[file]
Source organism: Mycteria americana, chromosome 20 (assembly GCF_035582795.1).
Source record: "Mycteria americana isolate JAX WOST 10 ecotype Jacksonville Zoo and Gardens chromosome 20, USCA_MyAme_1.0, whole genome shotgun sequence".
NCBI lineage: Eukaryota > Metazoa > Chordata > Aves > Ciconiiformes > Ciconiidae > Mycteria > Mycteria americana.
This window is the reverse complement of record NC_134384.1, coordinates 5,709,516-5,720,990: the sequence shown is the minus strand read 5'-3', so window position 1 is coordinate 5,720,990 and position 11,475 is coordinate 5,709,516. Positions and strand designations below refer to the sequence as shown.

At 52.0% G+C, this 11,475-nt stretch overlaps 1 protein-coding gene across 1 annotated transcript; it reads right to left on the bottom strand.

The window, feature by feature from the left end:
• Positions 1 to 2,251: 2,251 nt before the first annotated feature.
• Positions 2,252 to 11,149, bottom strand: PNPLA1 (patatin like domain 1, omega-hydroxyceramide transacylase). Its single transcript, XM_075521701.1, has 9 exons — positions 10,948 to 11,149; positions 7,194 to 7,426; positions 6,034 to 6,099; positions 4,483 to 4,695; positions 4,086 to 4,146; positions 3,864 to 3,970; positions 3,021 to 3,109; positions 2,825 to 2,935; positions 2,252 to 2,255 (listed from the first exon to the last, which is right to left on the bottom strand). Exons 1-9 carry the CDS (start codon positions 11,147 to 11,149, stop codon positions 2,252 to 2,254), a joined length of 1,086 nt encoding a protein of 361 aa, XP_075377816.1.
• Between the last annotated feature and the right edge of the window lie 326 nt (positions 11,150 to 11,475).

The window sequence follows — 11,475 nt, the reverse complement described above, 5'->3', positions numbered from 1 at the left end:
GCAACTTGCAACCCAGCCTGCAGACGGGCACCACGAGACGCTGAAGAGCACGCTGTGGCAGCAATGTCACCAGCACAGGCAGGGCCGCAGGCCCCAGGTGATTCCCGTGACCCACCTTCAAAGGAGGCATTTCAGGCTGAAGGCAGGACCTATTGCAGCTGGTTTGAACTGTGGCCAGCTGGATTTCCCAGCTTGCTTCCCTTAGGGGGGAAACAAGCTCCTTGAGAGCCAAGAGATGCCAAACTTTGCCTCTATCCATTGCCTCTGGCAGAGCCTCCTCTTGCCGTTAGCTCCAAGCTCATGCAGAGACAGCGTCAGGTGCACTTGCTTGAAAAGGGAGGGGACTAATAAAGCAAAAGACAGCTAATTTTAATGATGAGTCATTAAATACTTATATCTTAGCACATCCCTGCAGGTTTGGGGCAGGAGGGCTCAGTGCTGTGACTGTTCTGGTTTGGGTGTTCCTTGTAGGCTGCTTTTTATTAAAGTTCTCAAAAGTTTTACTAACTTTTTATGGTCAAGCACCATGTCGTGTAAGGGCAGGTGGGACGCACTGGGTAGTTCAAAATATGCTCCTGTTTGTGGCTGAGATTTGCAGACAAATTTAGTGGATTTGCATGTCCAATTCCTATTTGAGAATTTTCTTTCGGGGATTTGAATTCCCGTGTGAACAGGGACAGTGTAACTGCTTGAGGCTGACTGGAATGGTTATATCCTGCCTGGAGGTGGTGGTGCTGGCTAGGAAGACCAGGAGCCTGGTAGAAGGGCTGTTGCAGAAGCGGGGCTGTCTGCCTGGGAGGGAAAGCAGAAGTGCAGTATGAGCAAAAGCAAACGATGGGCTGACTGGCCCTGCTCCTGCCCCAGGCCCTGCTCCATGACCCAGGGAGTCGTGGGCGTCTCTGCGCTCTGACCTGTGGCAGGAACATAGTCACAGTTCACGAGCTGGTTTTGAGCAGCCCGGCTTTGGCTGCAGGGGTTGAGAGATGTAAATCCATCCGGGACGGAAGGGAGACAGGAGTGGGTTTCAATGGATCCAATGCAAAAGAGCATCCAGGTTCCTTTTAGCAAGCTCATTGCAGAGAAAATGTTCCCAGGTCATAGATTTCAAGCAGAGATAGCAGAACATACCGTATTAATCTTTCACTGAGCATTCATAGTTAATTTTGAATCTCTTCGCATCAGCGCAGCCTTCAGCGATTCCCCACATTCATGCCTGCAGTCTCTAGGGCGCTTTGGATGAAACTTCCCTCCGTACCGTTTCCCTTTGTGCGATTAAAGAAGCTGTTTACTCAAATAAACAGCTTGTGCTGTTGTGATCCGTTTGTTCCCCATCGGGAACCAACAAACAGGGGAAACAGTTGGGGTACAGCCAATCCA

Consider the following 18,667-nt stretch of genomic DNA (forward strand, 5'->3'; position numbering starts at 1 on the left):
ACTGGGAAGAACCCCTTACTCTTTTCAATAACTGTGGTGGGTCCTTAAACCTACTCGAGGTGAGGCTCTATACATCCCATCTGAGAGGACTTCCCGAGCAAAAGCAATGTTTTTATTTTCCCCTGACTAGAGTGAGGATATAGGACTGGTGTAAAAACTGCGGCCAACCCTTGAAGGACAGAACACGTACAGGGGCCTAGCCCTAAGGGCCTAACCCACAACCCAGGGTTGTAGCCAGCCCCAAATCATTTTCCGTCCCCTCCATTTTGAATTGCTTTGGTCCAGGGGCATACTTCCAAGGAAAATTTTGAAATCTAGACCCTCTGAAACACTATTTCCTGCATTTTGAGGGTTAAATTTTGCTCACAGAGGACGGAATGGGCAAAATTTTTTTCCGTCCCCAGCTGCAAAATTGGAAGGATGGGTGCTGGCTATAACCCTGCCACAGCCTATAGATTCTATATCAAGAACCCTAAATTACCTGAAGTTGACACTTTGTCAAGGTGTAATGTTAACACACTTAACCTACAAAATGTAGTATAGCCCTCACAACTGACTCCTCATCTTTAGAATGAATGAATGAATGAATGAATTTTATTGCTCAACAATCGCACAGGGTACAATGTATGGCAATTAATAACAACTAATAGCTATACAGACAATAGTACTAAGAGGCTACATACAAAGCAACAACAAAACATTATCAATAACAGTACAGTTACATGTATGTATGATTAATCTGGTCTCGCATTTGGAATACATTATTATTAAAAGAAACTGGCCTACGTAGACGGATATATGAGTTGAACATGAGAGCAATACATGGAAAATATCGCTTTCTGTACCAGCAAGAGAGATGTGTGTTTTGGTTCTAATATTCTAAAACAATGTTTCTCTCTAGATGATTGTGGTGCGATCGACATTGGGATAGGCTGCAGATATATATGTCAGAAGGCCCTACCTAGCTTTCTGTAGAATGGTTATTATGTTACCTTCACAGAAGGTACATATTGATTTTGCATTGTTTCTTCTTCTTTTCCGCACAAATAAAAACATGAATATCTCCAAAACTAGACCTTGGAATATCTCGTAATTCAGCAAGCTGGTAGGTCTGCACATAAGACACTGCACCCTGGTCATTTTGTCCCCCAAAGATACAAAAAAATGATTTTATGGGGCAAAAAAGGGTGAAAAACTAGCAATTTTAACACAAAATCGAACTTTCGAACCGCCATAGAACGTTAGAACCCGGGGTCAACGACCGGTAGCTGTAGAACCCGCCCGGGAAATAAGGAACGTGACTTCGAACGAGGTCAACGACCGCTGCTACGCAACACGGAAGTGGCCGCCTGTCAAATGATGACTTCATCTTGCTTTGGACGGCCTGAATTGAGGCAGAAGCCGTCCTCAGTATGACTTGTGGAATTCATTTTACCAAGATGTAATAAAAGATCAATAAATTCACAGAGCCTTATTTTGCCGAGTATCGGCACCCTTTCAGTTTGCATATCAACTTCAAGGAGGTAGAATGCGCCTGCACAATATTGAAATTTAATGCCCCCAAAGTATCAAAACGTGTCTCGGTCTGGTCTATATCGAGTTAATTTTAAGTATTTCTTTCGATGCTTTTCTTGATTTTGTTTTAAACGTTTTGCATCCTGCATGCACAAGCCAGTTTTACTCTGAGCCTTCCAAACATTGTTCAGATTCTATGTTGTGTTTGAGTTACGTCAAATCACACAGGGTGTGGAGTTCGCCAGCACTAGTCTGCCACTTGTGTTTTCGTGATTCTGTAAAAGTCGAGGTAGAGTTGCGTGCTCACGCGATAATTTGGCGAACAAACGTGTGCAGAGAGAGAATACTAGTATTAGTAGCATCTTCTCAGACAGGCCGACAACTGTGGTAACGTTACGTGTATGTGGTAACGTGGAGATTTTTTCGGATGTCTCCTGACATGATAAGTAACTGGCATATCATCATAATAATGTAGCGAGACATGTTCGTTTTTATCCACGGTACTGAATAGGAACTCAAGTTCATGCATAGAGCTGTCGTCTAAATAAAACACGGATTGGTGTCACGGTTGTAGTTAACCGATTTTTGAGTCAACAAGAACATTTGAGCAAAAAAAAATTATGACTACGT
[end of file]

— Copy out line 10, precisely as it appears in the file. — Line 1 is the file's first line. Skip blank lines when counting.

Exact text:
The window sequence follows — 11,475 nt, the reverse complement described above, 5'->3', positions numbered from 1 at the left end: